Profile Image for Beth.
678 reviews28 followers
July 18, 2021
Thank you Net Galley and Macmillian Children's Publishing Group for this ebook.

The summary of this book sounded like a dystopian story, and it sort of was, but not as much as I was hoping for.

Alexandra Waters has been hiding out in her house for the past 3 weeks during a nationwide blackout. She and her mother have been going through the motions of living for the past year, ever since Alex's brother, Georgie - who has autism, was removed from the home after an accident at the lake.

One day during the blackout, Alex's good friend Anthony asks her to walk miles and miles to the closest town to try and connect with his mom via a radio someone supposedly has at the VFW. They encounter some interesting people on their journey and ultimately end up at Georgie's school and take him along on their quest.

The story jumps around from the action taking place during Alex and Anthony's journey - including their budding romance, Alex's rants about how the special needs community is treated by "Normies", and the challenges of caring for a child/sibling with special needs.

I was definitely looking for something different with this book than what it was. It was just ok.
Profile Image for Kym's Open Books.
819 reviews2 followers
May 19, 2021
I’m still trying to figure out exactly what this story was about. There was some great character development for one but I don’t feel she was developed at the beginning. I kept wanting more backstory, more details, just more. The story abruptly starts one day and and I don’t feel like I got to know her.

A blackout has covered the country, possibly farther. Life is redefined when electricity and cars and such are not available. Alex finds a new freedom and clarity with her new environment and is able to embrace most aspects of this new life.

I loved hearing about Georgie. This book is REAL about caring for disabilities. Alex’s brother is severely autistic and non-verbal and it is hard. I love the realism. This book is the first I’ve read about the realities about autism and how it affects family members. Props to Simonet for adding that to his story.

Thank you to Fierce Reads for the gifted copy in exchange for an honest review.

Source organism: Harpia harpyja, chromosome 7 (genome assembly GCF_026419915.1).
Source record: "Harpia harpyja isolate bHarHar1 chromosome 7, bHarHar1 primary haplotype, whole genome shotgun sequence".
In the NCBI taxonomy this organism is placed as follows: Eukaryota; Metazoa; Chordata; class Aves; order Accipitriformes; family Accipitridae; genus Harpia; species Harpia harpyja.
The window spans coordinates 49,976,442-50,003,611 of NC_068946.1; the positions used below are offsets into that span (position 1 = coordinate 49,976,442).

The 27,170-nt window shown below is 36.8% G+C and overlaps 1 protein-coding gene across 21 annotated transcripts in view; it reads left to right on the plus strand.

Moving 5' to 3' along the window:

The book releases June 1, 2021.
Profile Image for nebula.
3 reviews
April 18, 2022
I was expecting a dark, brooding post-apocalyptic journey, but instead got a contemporary YA romance with not much going on in terms of action. I think the synopsis is misleading, and I might have enjoyed it more if I had known ahead of time what the story was truly about.

The blackout is so inconsequential that the narrator tells us in the beginning what caused it and how it'll end in a week, so all tension is instantly removed. I get that the author wanted the focus to be on the relationships between the main character and her autistic brother and her best friend, but it was a huge let-down considering what was promised on the back of the book.

Where the book truly shines is how unapologetically honest and raw the MC is regarding the difficulties of having an autistic non-verbal family member, while also celebrating their differences. However, it wasn't enough to carry us through the pretty mild 24h journey, all things considered.

There is also a very awkward scene towards the end that made me feel like the author doesn't really understand teenage girls' sexuality, and it made me cringe really really hard.
Profile Image for Happy.
460 reviews24 followers
January 1, 2022
I chose this because the synopsis has something to do with a 'blackout' and thought that I could relate with it but it turns out that this is more about about a teenage girl's journey towards self discovery.
Profile Image for Arlen.
97 reviews3 followers
December 20, 2020
Book Review: A Night Twice as Long
by Andrew Simonet
Pub Date: 01 Jun 2021
read courtesy of http://netgalley.com

Andrew Simonet represented what it is like to live with a sibling who has autism in a genuinely authentic way. We learn much about the main character, Alex, through her interactions with and thoughts about her non-verbal brother, Georgie, in comparison with how the people around her respond to him. It make her both a likable character and a character with depth. Through Alex we get the perspective of the "Normies," people without disabilities who are strange in their own ways, and of the progression of an autistic child as he grows up and figures out how to "impose his will."